Call your partner, your sponsor, your friend. Tell them everything’s fine. You miss them, you’re still sober and getting to meetings, what are they up to. Block out the insistent whispering in your head by trying to act like a normal person. With going to the shops and gazing longingly at meat that won’t be reduced until 18.00 like a normal person. With running a tepid bath and lying there until your flesh is numb obsessing over torturous cold water therapy in Georgian sanatoriums like a normal person. With picking up the tablets that stop the worst of this putting you back in hospital.

Wait…Just wait for the quiet night to roll around again, when it’s just you and your ghosts in the Hades of this room, waiting for revelation between the clock hands, eating up the seconds like those pomegranate seeds.

Wonder what you’ve become.

Shallow Graves

Sometimes I look back at the first few days of treatment, scuffing the toes of my shoes against the warm red brick of the garden wall and watching the stifling, sultry sun of August settle on next door’s yellow roses, and at almost eight moons sober it feels like another life – a Polaroid photograph or dream snippet half-remembered over morning coffee. The link between my two selves feels strained and trembling. The weight of my sober life is a drop spindle, pulling the thread tight.

I can stare into the past and catch glimpses of this new me amongst the chaos, like seeing veins of bloody red quartz running through a black stone. The last decade was a long game of hide and seek, my hands over my eyes as I counted to one hundred, and I kept expecting to find myself behind the sofa, or the curtains, but I never did. I get it now. Someone once told me you can’t go searching for enlightenment because it isn’t outside you, that’s like leaning out of a window and asking for directions to the building you’re in. Finding the real you after 16 years of being permanently drunk is kind of similar. People talk about travelling the world to find out who they really are but I didn’t go to India or Nepal or Peru and catch a glimpse of God, I went to a rehab clinic in a filthy grey little English town and dropped back inside myself like a stone shattering the surface of a frozen lake.

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I used to run up against the idea that sobriety is like a treasure map, that if I just went to enough meetings and made enough weak, watery tea and coffee in enough cold and echoing church kitchens then the path would become clear, that the red X would seep through the paper and I’d know where the treasure was buried, but the treasure isn’t out there, it’s somewhere under the ruins and ash of my old life; glints of iron and gold and pomegranate garnets piled up in the elegant fist of my ribs. The reality is that red X is like the medieval mark of a murderer, when the accused would place their hand on the shroud of the victim and if they were guilty the corpse would bleed. My old life is shouting my guilt from beyond its grave. I put my hands up, soaked as they are with something red, and it could be blood or wine, I admit that I killed myself.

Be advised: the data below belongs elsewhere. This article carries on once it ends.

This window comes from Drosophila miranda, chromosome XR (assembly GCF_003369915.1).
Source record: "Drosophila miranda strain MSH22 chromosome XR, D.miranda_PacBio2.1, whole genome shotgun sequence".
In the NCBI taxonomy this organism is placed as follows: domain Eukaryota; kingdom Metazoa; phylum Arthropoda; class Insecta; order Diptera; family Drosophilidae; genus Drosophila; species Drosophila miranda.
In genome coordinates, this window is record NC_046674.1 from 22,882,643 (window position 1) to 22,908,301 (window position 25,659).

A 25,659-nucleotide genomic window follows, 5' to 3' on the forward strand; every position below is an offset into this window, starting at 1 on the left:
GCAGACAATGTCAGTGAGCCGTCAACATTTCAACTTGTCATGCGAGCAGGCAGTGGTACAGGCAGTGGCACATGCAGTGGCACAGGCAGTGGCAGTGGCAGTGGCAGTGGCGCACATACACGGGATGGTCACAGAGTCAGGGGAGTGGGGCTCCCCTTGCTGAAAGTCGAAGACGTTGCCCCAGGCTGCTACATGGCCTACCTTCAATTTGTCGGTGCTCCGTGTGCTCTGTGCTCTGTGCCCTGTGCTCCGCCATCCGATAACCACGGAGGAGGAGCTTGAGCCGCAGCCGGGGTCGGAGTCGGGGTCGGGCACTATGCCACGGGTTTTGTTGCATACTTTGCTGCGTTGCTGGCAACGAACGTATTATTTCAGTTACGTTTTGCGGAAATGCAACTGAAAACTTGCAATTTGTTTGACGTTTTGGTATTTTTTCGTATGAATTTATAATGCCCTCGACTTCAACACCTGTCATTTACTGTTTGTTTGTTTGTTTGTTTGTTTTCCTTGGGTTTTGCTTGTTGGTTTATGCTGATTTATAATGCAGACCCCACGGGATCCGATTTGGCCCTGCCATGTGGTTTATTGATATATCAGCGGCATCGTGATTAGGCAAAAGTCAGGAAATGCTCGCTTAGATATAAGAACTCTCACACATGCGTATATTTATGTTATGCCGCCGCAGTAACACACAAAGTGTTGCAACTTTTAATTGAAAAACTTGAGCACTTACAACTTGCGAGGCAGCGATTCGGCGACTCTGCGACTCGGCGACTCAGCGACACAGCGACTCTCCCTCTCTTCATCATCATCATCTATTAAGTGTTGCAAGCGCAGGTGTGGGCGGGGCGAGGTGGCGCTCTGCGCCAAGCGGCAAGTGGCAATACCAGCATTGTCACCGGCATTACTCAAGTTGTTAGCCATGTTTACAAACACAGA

Not everyone gets a resurrection, and I feel I’m letting down all those addicts who never rose again, because I should be happier. As the whole world around me cries out its renewal with lilting birdsong and the powdery purple crocuses carpeting the parks and the delicate yellow of primroses, I should be happier.

The Well of Loneliness

‘What’s it like? The new place?’

I struggled to find the words. Cold. Bleak. Liminal. I wanted to show her the slim rivers drying on my cheeks, leaving a trail of ashes and salt. I wanted to play a film of the last six weeks and have a lightning flash of understanding tear through muscle and electrify bone. I wanted to say the unfamiliarity is killing me.

I was sitting in my room – my strange, alien room – after I was released from the clinic – (none of these memories will be in order, by the way, Mind: Out of Order) – knocking back black instant coffee, sharp and sour and necessary as breathing, curled up in the hollow of God’s palm like a spider caught in a match flame; a jumble of delicate, breakable limbs. I wanted to say: You know I had a fiancé, right? A warm home in a beautiful part of the country? A glamourous if stressful job? Now I’m single and jobless in halfway housing, what do you think it’s like?

‘Yeah…It’s okay actually.’

I was a coward. I sipped my thin, watery caffeine and remembered standing on the warm concrete of the clinic yard watching the stars come out, like spots of bright rain on the other side of the glass. Life suspended in the atmosphere, life as a spinning plate, life as a shard of stardust wandering bright and aimless under Heaven, step by faltering step.

STEP ONE – list five things drinking/drug taking gave you in the beginning…